Half of the world will die!

That’s roughly what Reverend Thomas Malthus predicted some 200 years ago in his Essay on the Principle of Population. Malthus thought war or pestilence would decimate the population from time to time, and if that didn’t happen ‘gigantic inevitable famine stalks’. That’s right; we’re going to starve to death.

Malthus wasn’t a very cheery chap. The good news is that technology made a fool of him. The Rev. Malthus simply didn’t envisage the age of industrial agriculture, when a farmer can harness 60 willing horses with the turn of a key. And he didn’t see the development of Mendelian genetics that has allowed plant breeders to select more productive varieties.

Paul Paynter and Maria-Rosario Germino

They still talk about Malthus in economic classes the world over, on the basis that while his timing was off, his theory could well be right. There must be a limit to the carrying capacity of the earth.

Maybe that limit isn’t that far off. UN estimates we must produce about 40% more food by 2030 or millions will face starvation. Before starvation we’ll likely see food riots and maybe even wars as some consumers get priced out of the market.

At the height of the economic bust in 2008, the price spikes for staple foods caused riots in 17 countries.

It may be that the risk of food shortages is a temporary phenomenon. The rate of population growth is already falling. By 2050 population trends may well level out. As societies in the emerging world become more affluent, couples buy TVs and cut down on the monkey business. Why would any man get a vasectomy when watching golf on TV has the same effect?

In the interim there is a challenge and an enormous opportunity for the farmers of Hawke’s Bay. There is a compelling incentive for us to improve the levels of productivity and sustainability.

Apples, for example

Many pundits expound their visions for farming in woolly and idealistic terms. The truth is you don’t really get to the crux of these issues without examining the issues that confront a specific crop. I’m well positioned to do that for apples, but I’m sure I won’t be popular for ‘lifting the veil’. “Best not talk about these things in public” is the view of many. I disagree. Sunlight is the best disinfectant.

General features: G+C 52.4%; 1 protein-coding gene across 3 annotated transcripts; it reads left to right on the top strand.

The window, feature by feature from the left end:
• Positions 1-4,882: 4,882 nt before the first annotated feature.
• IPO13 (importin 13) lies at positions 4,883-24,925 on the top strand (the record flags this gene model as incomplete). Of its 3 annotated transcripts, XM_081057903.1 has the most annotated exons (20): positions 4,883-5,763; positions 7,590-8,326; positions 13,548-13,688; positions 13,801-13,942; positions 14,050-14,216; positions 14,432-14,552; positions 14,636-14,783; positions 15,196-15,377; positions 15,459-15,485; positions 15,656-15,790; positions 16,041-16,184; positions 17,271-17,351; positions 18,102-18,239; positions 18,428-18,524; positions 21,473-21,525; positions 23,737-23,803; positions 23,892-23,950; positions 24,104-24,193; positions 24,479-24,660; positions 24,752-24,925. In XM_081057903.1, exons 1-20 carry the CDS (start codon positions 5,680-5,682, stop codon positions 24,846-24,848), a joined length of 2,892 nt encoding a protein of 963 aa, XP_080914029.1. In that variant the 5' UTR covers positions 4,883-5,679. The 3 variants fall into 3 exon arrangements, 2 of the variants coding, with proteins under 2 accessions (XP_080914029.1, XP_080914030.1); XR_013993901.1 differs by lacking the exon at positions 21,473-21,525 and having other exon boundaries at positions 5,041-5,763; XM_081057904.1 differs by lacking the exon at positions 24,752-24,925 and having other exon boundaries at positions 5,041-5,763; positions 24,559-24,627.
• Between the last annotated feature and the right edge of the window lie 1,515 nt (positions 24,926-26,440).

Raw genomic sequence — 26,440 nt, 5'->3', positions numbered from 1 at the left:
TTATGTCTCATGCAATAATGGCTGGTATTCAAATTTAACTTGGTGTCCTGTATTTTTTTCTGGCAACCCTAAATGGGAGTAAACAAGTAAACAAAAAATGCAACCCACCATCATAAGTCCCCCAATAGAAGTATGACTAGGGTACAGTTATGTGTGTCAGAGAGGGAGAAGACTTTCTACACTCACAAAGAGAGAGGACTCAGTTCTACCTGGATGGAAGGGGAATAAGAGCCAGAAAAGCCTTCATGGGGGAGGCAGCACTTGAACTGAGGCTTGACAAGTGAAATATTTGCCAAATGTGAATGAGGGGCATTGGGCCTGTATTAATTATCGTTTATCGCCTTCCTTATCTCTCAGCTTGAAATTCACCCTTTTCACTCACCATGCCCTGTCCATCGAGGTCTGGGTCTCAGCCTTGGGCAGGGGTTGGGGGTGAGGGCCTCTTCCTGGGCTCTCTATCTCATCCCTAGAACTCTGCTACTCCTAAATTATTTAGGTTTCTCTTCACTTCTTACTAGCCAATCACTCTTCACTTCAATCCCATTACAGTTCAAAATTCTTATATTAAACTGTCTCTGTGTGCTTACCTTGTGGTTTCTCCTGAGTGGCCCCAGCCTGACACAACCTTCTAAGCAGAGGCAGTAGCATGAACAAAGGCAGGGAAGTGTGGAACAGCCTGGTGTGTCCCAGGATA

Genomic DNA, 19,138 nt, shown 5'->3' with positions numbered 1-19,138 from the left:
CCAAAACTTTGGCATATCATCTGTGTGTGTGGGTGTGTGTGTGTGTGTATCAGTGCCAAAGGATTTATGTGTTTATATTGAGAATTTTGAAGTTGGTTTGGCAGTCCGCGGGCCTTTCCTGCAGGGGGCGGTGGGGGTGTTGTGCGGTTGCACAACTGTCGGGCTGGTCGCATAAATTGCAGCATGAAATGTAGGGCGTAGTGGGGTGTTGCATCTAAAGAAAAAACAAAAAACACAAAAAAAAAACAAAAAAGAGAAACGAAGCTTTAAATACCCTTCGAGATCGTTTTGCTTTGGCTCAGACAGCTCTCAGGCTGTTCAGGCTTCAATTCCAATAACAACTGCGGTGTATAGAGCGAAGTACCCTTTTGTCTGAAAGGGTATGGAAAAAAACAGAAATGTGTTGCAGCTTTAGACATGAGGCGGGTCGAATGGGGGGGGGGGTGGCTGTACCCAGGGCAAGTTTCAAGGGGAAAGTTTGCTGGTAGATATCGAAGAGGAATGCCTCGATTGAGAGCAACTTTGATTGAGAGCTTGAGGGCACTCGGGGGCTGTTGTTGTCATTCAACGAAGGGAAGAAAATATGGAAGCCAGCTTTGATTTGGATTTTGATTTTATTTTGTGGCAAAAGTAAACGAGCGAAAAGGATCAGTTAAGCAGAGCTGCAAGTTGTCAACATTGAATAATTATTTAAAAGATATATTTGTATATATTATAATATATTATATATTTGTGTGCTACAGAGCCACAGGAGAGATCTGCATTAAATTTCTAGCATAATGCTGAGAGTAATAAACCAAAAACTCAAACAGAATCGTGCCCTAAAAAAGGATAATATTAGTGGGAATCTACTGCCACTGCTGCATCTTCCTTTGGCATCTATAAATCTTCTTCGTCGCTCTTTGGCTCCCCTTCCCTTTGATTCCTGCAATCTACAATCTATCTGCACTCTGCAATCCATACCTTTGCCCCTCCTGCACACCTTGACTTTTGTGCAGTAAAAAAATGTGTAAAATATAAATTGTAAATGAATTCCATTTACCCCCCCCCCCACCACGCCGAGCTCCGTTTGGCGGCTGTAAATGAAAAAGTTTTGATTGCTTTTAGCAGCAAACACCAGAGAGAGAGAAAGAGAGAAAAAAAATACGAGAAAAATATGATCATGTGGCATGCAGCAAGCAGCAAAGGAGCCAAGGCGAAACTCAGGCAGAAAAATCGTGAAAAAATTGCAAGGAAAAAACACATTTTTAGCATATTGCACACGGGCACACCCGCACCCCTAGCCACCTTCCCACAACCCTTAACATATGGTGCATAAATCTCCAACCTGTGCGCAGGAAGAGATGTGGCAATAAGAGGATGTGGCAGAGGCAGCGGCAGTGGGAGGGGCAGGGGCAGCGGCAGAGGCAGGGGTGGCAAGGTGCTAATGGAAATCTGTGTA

The good news is that apple production has never been as safe and sustainable as it is today. In the latter part of the 1990s the NZ apple industry implemented a system called ‘integrated fruit production’ or IFP. This system is the new ‘conventional production’; a moniker that many growers loath as it grossly undersells their achievements. IFP emphasises, amongst other things, working with nature, monitoring pest life cycles, using pheromone mating disruption and encouraging populations of predator insects.

After a decade of development of IFP, Plant and Food Research revealed that the use of nasty organophosphates was down 98%, fungicides down 42% and herbicides down 50%. Sadly the industry did a terrible job of telling the consumer what had been achieved. ‘We’re spraying much less’ isn’t much of a marketing pitch.

At the same time we saw the rise of organic apple production. I love organics as they captured the imagination of the consumer and ignited environmental consciousness across the growing community.

IFP and organics mostly have pest problems in check. 80% plus of spraying today targets a single disease; the stylishly named Venturia inaequalis, or black spot. This overwhelming dominance of one disease is also seen in other produce like potatoes (Late Blight) or bananas (Black Sigatoka). If only we could overcome black spot we could reduce spraying in apples by that 80% plus.

The only flaw in organics is that it believes that everything natural is good, and everything man-made is bad. On that basis you must approach your car thinking ‘rubber tires … good; plastic steering wheel … bad’. Organic devotees should be much more comfortable with a wooden steering wheel, which is not without its appeal. The truth is that some natural things are lethal and some man-made things are harmless. Fungicides in agriculture were once exclusively organic compounds based on copper, sulphur and, brace yourself, arsenic and mercury.